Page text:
💌 Love Philly? Sign up for the free Billy Penn email newsletter to get everything you need to know about Philadelphia, every day.
Shopping at farmers markets in Philadelphia just got easier, thanks to a regulatory tweak about who can handle what at vendor stalls.
Next time you visit your favorite Philly farm stand, you can select your own apples, peaches, squash, beets or anything else you want to buy. No more pointing and waiting, or having to choose between pre-packaged bunches.
The city’s many weekly markets have since mid-March been under tight restrictions, issued by the Health Department to promote coronavirus safety. They included standard requirements like social distancing and mask-wearing — but also the industry-specific rule that customers were not allowed to handle produce.
That ban is no longer in effect, Health Department spokesperson James Garrow confirmed to Billy Penn, who said updated guidance was formalized in mid-September.
The change is expected to make things smoother on both sides of the table.
“It’s a lot easier having folks choose their own,” said Ben Wenk, a fifth-generation grower at Three Springs Fruit Farm, which sets up a popular stand at Headhouse Square each Sunday. The Adams County farm had been selling its produce in larger bundles, but people were annoyed.
“We’ve been getting a lot of blowback about not offering one or two apples or peaches,” Wenk said.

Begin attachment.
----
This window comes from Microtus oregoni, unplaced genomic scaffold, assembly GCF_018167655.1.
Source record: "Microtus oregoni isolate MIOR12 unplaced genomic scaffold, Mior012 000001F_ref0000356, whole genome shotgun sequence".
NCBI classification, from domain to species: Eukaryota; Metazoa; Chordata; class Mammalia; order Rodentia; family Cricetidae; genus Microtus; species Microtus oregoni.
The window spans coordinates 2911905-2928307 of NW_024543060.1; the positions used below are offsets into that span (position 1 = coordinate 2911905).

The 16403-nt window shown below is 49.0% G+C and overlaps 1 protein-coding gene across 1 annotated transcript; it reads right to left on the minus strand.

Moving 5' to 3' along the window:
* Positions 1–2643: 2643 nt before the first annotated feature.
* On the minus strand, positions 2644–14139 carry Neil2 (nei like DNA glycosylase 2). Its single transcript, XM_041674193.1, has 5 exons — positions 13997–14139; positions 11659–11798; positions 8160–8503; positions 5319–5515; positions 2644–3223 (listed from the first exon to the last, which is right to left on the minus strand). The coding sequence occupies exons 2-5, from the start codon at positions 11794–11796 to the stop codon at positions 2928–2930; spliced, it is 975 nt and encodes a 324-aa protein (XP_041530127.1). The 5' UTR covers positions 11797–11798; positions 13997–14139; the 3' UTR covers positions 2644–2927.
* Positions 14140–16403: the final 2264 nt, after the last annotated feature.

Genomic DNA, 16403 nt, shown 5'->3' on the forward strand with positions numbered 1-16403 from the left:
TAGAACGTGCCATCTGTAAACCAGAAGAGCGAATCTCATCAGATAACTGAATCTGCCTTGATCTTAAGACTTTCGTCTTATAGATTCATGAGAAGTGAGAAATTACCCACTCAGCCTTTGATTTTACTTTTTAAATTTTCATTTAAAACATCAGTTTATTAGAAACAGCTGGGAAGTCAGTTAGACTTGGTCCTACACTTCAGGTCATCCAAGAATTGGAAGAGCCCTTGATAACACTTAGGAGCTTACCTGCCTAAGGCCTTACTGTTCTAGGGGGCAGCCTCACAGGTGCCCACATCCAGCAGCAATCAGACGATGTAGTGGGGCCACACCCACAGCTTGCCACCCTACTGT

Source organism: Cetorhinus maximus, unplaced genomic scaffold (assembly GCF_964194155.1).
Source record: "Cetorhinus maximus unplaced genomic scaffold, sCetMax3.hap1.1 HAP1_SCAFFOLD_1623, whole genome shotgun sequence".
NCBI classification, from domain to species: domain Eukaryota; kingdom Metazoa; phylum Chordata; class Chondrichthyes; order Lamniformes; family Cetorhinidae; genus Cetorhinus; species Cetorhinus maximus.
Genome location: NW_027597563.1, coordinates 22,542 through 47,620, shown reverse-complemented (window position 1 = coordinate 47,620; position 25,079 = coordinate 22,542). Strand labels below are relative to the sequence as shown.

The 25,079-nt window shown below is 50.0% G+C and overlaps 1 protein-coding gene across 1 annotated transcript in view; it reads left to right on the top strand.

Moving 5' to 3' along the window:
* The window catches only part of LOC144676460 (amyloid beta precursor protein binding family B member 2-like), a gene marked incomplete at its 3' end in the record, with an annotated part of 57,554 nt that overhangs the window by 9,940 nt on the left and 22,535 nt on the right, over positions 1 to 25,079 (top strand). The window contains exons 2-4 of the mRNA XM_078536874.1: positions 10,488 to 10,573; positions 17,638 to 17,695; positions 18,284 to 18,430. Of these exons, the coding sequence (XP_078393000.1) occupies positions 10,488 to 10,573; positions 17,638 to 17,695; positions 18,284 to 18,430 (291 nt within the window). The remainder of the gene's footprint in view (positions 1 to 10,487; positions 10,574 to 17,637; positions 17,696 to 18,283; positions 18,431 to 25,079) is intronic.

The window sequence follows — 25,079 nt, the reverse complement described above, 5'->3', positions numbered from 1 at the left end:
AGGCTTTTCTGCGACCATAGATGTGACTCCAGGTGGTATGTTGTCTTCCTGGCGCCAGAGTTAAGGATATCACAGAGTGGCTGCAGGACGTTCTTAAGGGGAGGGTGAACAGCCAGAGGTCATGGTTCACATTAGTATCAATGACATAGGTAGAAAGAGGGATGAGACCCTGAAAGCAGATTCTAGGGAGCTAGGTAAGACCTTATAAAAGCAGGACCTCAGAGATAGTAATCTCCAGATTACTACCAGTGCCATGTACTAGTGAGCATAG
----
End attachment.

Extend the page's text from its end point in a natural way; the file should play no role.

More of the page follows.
Allowing customers to grab their own should also also speed up service and cut down on lines, according to a representative of Beechwood Farms, a New Jersey grower that vends at both Headhouse and the Fairmount Farmers Market.
“We’re about to have like 15 different kinds of apples and pears out here,” he said on a recent Thursday. “Letting customers bag their own is much, much faster.”
The select-your-own allowance applies to any produce that’s “whole and intact,” meaning you’re likely to wash it before cooking or eating, said Garrow, of the health department. It brings the open-air stands in line with grocery stores, where customers have been allowed to handle produce for months.
“This ‘self service’ guideline is now consistent with the practices in other retail settings in Philly,” said Meghan Filoromo of The Food Trust, which advocated for the change.
Sales data are hard to come by, but anecdotally, farmers markets may not have suffered as much as other retail industries. The vendors at The Food Trust’s year-round markets — Headhouse, Fitler Square and Clark Park — have generally seen higher sales than 2019, or at least kept up with last year, Filoromo said.
Some boosts came early in the pandemic, when farmers markets provided shopping options that were outdoors, where the risk of coronavirus transmission is lower.
“All of the items we were selling in March, April, and beginning of May were less perishable; apples, canned goods, potatoes, etc.,” said Wenk of Three Spring Fruit, “and people were buying larger amounts. Our sales were up from last year.”
That trend is not necessarily continuing, however.
“With a cap in the number of people shopping, we’re down,” Wenk said. “From week to week, we’re down 20 to 30% from 2019, and most of that is attributable to COVID restrictions.”